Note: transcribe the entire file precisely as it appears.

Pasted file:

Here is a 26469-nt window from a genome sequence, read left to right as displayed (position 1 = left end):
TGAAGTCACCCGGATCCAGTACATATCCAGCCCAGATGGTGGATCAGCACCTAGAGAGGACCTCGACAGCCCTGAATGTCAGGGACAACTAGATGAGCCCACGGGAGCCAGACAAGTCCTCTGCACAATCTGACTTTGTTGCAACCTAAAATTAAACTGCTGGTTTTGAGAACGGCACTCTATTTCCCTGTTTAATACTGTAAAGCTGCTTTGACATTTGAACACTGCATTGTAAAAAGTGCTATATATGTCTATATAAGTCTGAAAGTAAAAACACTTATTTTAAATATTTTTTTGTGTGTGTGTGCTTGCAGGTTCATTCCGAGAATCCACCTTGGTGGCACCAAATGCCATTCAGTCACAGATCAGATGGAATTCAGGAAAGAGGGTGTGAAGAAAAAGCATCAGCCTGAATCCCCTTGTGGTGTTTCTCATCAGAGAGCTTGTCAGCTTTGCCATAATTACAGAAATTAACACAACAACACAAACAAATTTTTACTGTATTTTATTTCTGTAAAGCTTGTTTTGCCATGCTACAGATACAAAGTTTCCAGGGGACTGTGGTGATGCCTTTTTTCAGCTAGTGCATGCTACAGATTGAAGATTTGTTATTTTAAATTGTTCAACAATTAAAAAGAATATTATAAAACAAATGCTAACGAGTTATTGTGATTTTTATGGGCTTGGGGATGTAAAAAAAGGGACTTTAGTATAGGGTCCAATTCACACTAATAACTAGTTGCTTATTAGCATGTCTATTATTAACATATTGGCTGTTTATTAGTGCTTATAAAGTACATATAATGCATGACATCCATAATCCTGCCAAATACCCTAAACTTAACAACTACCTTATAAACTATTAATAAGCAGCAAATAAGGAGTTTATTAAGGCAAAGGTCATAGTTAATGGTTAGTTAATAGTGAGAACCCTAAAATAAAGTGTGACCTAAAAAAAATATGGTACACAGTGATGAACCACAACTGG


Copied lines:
Here is a 26469-nt window from a genome sequence, read left to right as displayed (position 1 = left end):
TGAAGTCACCCGGATCCAGTACATATCCAGCCCAGATGGTGGATCAGCACCTAGAGAGGACCTCGACAGCCCTGAATGTCAGGGACAACTAGATGAGCCCACGGGAGCCAGACAAGTCCTCTGCACAATCTGACTTTGTTGCAACCTAAAATTAAACTGCTGGTTTTGAGAACGGCACTCTATTTCCCTGTTTAATACTGTAAAGCTGCTTTGACATTTGAACACTGCATTGTAAAAAGTGCTATATATGTCTATATAAGTCTGAAAGTAAAAACACTTATTTTAAATATTTTTTTGTGTGTGTGTGCTTGCAGGTTCATTCCGAGAATCCACCTTGGTGGCACCAAATGCCATTCAGTCACAGATCAGATGGAATTCAGGAAAGAGGGTGTGAAGAAAAAGCATCAGCCTGAATCCCCTTGTGGTGTTTCTCATCAGAGAGCTTGTCAGCTTTGCCATAATTACAGAAATTAACACAACAACACAAACAAATTTTTACTGTATTTTATTTCTGTAAAGCTTGTTTTGCCATGCTACAGATACAAAGTTTCCAGGGGACTGTGGTGATGCCTTTTTTCAGCTAGTGCATGCTACAGATTGAAGATTTGTTATTTTAAATTGTTCAACAATTAAAAAGAATATTATAAAACAAATGCTAACGAGTTATTGTGATTTTTATGGGCTTGGGGATGTAAAAAAAGGGACTTTAGTATAGGGTCCAATTCACACTAATAACTAGTTGCTTATTAGCATGTCTATTATTAACATATTGGCTGTTTATTAGTGCTTATAAAGTACATATAATGCATGACATCCATAATCCTGCCAAATACCCTAAACTTAACAACTACCTTATAAACTATTAATAAGCAGCAAATAAGGAGTTTATTAAGGCAAAGGTCATAGTTAATGGTTAGTTAATAGTGAGAACCCTAAAATAAAGTGTGACCTAAAAAAAATATGGTACACAGTGATGAACCACAACTGG